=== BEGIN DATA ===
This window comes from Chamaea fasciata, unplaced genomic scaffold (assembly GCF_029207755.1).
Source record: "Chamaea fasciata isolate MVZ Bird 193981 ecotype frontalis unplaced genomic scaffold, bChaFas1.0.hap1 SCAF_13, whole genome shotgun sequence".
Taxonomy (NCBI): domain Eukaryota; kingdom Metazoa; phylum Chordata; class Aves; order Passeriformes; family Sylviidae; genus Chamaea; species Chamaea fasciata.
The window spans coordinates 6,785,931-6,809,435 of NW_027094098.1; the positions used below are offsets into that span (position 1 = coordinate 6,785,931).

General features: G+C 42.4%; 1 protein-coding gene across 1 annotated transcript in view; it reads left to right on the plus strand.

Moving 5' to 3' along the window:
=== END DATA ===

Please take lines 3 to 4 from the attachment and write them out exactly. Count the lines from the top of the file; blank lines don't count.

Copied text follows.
Taxonomy (NCBI): domain Eukaryota; kingdom Metazoa; phylum Chordata; class Aves; order Passeriformes; family Sylviidae; genus Chamaea; species Chamaea fasciata.
The window spans coordinates 6,785,931-6,809,435 of NW_027094098.1; the positions used below are offsets into that span (position 1 = coordinate 6,785,931).